Siepi, a single vineyard blend of roughly equal amounts of Sangiovese and Merlot, is a true Super Tuscan wine. The vineyard, believed to be one of the oldest in Italy, dates from the 15th century if not earlier, its existence having been noted in a document from 1435. The site has always been considered to be a great locale for Sangiovese, according to Francesco Mazzei, head of Fonterutoli. He recalls how Biondi Santi from Brunello took cuttings from the Siepi vineyard when he started in Montalcino.
So, what Mazzei did in the early 1980s was either crazy or brilliant. Mazzei relates how they pulled out Sangiovese at Siepi and planted Merlot “on a hunch.” Mazzei reminds us that, at that time, there was no Merlot in the Chianti Classico region. There was a little Cabernet Sauvignon planted at Tignanello, but Merlot was nowhere to be found. Mazzei felt that Merlot was a complementary grape to Sangiovese, providing flesh to Sangiovese’s structure. In retrospective, maybe it wasn’t just a hunch, since clay in this 35-acre vineyard makes it an excellent site for Merlot.
The Mazzei family, like the Antinori and Frescobaldi families, have been making wine in Tuscany for centuries. The Mazzei’s main estate, which dates from 1435, is Fonterutoli, which lies principally in Castellina, bordering Radda and Castelnuovo Berardenga. Over the last two decades they’ve expanded outside of Chianti Classico with an estate, Belguardo, in the Maremma, and Zisola, located outside of Noto in Sicily.
About 15 of the 35 acres of the vineyard, planted equally between Merlot and Sangiovese, provides grapes for Siepi. Grapes from the remaining vines find their way into Fonterutoli’s other bottlings. Even though the vineyard is planted equally with the two grapes, the blend of Siepi can vary from 40 to 60 percent of Sangiovese depending on how each variety fares in a given year. The vines were planted in 1983 and 1984 at what was then felt to be a cutting edge “high-density” of 2,000 vines/acre. By today’s standards, viticulture practices having changed over the last 35 years, that density would be considered average.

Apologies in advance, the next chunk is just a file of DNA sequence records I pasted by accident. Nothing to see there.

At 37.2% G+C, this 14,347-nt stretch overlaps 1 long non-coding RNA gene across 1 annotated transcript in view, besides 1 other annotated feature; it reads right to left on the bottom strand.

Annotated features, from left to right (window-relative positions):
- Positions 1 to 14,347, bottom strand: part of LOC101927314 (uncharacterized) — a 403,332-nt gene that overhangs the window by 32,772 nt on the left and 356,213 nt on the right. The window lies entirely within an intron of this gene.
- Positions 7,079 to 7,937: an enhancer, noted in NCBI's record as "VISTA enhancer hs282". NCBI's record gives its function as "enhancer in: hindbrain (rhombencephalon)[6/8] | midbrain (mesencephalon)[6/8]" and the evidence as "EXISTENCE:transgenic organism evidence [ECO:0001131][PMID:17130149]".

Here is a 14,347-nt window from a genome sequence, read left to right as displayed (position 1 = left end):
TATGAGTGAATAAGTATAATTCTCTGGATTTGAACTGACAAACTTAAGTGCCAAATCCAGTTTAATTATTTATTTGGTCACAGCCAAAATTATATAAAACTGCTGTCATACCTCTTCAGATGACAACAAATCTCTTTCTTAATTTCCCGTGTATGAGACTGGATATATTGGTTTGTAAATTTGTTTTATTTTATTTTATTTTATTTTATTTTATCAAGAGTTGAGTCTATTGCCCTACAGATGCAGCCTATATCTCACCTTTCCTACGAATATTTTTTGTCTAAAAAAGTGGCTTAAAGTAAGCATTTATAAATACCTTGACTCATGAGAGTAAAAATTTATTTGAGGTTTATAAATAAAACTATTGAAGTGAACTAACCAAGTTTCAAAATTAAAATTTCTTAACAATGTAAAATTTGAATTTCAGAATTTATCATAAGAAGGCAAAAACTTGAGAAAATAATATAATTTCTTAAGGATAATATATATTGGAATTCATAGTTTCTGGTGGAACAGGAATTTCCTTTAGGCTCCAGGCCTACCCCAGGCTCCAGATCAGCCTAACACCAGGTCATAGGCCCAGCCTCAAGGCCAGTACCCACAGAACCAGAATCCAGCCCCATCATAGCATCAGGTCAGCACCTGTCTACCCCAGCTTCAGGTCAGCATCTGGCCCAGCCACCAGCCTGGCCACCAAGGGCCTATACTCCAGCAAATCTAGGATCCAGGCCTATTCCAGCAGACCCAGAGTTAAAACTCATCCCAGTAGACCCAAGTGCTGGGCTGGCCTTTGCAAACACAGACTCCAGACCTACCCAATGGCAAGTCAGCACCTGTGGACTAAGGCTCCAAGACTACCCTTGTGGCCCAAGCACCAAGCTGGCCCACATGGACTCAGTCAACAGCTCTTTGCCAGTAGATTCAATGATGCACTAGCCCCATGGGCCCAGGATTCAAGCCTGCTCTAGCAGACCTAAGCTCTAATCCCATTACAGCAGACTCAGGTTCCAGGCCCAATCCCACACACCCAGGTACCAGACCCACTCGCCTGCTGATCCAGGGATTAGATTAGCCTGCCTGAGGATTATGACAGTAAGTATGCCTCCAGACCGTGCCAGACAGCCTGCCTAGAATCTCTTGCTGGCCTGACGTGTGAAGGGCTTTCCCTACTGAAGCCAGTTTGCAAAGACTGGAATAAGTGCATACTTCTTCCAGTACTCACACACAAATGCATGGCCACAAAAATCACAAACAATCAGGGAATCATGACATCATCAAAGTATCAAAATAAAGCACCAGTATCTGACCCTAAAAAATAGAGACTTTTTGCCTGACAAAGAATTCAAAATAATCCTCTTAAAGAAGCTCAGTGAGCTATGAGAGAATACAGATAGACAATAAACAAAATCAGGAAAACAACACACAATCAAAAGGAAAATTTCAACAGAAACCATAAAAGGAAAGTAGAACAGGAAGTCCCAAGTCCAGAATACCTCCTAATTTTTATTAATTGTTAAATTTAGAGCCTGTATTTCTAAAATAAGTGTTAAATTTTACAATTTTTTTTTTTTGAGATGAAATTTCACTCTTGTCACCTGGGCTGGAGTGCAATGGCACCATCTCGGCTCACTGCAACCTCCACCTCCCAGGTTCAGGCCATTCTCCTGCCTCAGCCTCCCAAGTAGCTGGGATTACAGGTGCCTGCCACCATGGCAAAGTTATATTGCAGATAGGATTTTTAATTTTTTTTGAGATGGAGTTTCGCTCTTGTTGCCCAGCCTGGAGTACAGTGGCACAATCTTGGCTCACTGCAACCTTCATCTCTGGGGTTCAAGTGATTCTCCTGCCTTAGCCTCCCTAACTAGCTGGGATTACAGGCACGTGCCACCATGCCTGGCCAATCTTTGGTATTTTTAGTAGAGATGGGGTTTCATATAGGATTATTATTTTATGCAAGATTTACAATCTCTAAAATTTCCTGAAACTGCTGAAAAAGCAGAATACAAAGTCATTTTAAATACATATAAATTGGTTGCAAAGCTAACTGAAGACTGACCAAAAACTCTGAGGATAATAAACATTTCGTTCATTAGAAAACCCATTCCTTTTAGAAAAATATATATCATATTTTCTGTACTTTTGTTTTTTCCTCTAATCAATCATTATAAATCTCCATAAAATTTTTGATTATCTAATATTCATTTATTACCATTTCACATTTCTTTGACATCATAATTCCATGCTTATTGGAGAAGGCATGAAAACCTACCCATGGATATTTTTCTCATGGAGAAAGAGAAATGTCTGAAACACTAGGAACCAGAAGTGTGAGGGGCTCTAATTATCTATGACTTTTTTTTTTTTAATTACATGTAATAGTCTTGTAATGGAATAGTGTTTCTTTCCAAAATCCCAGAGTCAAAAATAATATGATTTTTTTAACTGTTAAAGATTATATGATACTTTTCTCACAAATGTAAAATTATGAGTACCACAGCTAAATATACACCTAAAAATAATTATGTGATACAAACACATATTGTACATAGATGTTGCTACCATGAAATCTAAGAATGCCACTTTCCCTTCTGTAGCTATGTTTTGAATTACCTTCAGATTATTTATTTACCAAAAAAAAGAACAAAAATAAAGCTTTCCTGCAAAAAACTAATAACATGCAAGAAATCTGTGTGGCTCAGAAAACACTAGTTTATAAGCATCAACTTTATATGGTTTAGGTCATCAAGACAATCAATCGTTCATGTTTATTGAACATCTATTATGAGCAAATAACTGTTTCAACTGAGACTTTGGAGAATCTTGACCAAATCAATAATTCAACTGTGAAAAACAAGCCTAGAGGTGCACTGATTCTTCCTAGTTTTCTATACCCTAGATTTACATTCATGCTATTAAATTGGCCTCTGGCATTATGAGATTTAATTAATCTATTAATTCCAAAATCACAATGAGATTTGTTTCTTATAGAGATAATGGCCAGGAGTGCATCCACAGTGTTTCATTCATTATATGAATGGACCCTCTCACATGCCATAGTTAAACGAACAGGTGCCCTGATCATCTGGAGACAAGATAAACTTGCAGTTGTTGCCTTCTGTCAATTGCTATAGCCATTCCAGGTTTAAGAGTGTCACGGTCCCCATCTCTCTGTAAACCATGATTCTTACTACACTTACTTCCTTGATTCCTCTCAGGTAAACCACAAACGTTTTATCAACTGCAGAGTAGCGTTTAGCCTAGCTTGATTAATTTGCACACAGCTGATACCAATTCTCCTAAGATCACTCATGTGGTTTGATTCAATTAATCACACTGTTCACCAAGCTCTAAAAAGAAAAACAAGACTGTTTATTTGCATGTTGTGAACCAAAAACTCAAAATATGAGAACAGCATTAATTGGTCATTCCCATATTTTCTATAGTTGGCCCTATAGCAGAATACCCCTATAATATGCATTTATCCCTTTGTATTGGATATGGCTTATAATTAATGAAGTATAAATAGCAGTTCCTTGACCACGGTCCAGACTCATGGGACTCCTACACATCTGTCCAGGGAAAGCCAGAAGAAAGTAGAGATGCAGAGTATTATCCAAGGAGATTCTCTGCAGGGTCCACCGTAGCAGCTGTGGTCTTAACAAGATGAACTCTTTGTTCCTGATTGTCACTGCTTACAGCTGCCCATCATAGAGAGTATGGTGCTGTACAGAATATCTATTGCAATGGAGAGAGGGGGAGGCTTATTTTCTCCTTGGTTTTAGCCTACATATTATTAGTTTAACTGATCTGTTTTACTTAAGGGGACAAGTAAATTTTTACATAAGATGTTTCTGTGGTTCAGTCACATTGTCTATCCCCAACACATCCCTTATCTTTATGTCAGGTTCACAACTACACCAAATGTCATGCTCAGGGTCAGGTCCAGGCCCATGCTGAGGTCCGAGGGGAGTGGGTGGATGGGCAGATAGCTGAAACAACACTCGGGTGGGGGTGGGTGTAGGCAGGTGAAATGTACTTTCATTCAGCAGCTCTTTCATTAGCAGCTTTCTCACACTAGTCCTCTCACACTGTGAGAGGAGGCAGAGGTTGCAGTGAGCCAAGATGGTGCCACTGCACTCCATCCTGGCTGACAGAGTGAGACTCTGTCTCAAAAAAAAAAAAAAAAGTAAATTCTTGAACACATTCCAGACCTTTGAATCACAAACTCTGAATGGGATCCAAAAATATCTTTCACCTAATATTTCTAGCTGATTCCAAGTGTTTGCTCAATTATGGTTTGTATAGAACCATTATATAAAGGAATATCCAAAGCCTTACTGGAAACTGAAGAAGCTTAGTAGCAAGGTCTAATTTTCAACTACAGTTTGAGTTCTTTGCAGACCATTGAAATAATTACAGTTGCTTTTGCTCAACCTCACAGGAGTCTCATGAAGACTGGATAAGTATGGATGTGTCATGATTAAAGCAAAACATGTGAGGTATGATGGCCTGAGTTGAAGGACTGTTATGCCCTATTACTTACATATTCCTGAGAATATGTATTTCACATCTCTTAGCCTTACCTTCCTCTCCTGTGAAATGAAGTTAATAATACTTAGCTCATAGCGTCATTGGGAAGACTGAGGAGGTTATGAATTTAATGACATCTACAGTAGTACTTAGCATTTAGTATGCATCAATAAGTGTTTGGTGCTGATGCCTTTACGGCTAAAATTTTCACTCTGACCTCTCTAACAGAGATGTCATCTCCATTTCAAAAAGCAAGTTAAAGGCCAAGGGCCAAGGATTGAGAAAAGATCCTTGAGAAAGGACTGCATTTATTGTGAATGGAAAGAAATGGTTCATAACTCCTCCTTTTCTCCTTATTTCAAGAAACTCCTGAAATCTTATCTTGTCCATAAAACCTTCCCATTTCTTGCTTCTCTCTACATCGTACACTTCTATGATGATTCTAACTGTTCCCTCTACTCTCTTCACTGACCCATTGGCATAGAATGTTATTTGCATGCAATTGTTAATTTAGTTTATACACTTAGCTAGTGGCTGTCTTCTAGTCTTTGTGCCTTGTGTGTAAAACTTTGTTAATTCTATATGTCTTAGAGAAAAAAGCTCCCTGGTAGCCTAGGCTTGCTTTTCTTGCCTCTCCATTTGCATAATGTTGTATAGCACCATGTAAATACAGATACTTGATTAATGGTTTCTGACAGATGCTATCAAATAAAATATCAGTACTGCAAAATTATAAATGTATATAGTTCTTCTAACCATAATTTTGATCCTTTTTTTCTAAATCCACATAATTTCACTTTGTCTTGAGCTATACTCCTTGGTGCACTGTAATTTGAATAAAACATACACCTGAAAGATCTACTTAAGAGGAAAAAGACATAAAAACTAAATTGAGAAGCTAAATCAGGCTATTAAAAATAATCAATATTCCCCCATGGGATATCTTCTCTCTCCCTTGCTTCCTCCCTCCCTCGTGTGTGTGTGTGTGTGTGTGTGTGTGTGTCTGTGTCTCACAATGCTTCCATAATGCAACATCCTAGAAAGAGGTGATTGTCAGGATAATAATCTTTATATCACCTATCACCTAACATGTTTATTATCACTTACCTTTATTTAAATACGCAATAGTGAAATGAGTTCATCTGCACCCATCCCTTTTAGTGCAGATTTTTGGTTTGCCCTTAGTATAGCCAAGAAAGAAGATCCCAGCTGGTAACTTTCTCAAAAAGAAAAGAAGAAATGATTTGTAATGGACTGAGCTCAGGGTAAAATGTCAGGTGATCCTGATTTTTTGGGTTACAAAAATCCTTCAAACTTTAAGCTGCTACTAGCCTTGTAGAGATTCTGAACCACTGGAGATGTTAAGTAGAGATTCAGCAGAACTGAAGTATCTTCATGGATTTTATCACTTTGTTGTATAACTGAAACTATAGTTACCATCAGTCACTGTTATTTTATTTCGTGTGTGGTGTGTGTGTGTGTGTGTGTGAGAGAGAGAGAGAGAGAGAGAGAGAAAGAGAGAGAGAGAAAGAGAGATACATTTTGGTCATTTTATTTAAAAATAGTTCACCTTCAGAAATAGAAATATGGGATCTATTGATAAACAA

The first vintage of Siepi was 1992. Average annual production is about 30,000 bottles. In a weak year, especially for Sangiovese, such as 2002, Mazzei opted to make little Siepi, the blend hugely favoring the Merlot (80 percent). And some years, such as 2009 and 2014, no Siepi at all was made.
In 2007, the new, gravity-flow winery opened, allowing Mazzei to parcelize the vinification. Tanks of varying capacity now reflect the size of individual parcels of the vineyard, such that they can be vinified separately. Moreover, a gravity-flow winery eliminates pumping, which can harm the wine. A vertical tasting of Siepi a few years ago demonstrated how the new winery resulted in a fine tuning of an already marvelous wine.
Mazzei has no formula for the barrel aging of Siepi, which depends, in part, on the variety. For example, they age anywhere from 80 to 100 percent of the Merlot in 225-liter French (Allier) oak barrels (barriques), half to three-quarters of which are new, whereas they age Sangiovese in 900-liter barrels (tonneaux). As with the exact blend, the exact oak aging depends on the vintage.
Like the Mazzei family themselves, the 2019 Siepi displays power, elegance, and suaveness. It’s got everything, as you’d expect from a great producer. Intense, savory and ripe, it displays a masterful combination of dark cherry-like fruitiness and earthy minerality. The tannins are fine, giving a silkiness to the wine’s texture. The 2019 Siepi finishes with a delectable hint of bitterness, not sweetness or heat, despite a 14.5 percent stated-alcohol. Gorgeous Tuscan acidity keeps it fresh and energetic. From my experience with Siepi, it develops beautifully over ten to twenty years. If you can afford it, by all means, do cellar at least some of their splendid 2019. It’s sure to be one of their stars. $130 … 96 Points